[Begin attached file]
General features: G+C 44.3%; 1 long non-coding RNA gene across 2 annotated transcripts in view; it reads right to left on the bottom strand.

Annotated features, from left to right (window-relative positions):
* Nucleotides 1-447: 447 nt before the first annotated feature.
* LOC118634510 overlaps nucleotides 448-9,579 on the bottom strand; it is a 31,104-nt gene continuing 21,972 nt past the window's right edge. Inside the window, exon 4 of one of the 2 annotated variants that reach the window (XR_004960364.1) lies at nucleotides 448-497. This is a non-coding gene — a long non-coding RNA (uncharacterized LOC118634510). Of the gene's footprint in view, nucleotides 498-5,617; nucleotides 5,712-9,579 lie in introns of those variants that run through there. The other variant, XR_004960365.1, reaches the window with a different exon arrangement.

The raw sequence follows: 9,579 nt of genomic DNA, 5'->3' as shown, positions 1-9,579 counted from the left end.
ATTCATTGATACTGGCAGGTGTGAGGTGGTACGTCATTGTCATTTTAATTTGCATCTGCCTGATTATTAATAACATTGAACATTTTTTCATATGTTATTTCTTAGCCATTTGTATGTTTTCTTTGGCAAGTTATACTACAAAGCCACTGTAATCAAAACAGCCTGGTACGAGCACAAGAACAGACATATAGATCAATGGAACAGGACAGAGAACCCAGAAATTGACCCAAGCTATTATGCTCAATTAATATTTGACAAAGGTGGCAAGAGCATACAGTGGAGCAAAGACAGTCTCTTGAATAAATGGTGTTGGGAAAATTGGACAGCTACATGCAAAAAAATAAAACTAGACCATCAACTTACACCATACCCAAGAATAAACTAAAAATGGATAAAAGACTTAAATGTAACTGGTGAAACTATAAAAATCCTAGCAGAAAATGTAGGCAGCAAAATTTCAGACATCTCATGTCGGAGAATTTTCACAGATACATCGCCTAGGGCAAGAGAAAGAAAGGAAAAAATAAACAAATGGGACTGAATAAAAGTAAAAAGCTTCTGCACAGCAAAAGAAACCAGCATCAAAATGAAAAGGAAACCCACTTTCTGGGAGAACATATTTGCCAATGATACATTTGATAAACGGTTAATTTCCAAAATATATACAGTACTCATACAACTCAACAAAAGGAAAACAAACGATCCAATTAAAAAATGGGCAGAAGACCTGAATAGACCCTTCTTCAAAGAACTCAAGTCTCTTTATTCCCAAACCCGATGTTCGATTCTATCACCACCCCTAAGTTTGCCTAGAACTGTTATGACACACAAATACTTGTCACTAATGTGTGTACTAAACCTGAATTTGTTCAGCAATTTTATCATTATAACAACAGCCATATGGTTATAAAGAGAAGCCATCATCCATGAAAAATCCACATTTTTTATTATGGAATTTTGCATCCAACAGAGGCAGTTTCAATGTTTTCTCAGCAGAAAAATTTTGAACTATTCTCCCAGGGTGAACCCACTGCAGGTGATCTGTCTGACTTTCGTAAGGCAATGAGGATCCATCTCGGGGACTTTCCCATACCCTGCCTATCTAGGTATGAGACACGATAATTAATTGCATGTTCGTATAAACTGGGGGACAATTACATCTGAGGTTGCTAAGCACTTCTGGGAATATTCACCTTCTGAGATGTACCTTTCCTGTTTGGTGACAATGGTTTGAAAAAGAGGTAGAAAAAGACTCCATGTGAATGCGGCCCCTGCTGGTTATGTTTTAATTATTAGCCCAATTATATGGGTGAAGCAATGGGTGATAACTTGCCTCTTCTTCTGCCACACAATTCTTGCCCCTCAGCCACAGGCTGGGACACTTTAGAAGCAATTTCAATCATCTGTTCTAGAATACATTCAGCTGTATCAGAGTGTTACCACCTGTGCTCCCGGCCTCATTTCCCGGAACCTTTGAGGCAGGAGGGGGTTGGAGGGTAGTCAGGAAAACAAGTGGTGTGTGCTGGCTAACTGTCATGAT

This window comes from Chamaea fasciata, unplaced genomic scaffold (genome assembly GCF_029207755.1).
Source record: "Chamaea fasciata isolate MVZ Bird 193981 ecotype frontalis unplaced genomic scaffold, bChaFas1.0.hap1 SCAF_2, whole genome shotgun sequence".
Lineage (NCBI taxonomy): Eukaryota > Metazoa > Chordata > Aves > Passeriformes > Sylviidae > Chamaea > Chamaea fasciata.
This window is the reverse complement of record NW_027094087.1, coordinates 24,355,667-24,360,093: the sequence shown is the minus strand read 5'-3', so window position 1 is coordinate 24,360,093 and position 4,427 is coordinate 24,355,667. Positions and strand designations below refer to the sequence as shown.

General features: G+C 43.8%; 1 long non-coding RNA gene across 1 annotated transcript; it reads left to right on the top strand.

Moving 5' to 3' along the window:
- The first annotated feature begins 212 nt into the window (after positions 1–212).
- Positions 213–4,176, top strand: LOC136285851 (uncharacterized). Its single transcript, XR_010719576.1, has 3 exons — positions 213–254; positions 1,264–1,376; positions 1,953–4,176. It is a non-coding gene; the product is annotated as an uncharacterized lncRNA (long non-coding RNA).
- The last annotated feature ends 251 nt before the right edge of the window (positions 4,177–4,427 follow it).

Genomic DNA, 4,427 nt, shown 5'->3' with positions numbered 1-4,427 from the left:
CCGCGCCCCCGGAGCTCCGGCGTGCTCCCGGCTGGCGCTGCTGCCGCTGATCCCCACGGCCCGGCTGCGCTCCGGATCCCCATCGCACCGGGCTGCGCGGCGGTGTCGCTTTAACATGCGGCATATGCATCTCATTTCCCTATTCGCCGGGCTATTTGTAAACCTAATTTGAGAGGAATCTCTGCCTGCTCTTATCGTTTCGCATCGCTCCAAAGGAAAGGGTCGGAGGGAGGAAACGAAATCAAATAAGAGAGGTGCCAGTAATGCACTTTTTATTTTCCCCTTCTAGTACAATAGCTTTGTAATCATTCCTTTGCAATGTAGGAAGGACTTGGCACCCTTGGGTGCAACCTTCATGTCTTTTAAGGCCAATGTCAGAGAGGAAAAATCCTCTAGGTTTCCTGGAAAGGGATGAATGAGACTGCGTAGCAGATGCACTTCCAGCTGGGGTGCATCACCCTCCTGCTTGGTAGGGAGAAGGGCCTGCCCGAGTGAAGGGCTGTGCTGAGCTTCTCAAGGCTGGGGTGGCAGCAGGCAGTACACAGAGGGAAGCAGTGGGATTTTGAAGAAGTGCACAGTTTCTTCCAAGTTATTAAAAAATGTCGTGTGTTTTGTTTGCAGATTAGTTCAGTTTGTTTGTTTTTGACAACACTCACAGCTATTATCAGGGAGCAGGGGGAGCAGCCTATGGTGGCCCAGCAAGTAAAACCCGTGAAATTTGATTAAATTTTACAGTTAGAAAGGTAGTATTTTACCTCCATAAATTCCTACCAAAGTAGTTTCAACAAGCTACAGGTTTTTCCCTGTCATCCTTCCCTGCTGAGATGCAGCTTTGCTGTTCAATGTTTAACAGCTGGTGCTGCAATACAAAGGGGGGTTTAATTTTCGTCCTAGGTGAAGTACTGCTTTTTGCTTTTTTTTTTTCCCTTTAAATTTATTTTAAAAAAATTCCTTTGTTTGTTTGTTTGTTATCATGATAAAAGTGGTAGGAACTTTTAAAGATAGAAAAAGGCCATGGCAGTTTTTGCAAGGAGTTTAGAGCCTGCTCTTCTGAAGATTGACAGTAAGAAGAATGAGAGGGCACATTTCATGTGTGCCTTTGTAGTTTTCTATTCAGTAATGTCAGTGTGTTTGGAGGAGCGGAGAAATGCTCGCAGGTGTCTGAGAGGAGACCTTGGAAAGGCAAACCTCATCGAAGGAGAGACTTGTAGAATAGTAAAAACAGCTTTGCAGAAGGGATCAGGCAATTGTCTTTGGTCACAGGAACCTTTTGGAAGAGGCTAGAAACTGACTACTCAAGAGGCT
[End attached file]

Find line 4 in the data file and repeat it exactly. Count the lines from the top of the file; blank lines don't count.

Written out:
* LOC118634510 overlaps nucleotides 448-9,579 on the bottom strand; it is a 31,104-nt gene continuing 21,972 nt past the window's right edge. Inside the window, exon 4 of one of the 2 annotated variants that reach the window (XR_004960364.1) lies at nucleotides 448-497. This is a non-coding gene — a long non-coding RNA (uncharacterized LOC118634510). Of the gene's footprint in view, nucleotides 498-5,617; nucleotides 5,712-9,579 lie in introns of those variants that run through there. The other variant, XR_004960365.1, reaches the window with a different exon arrangement.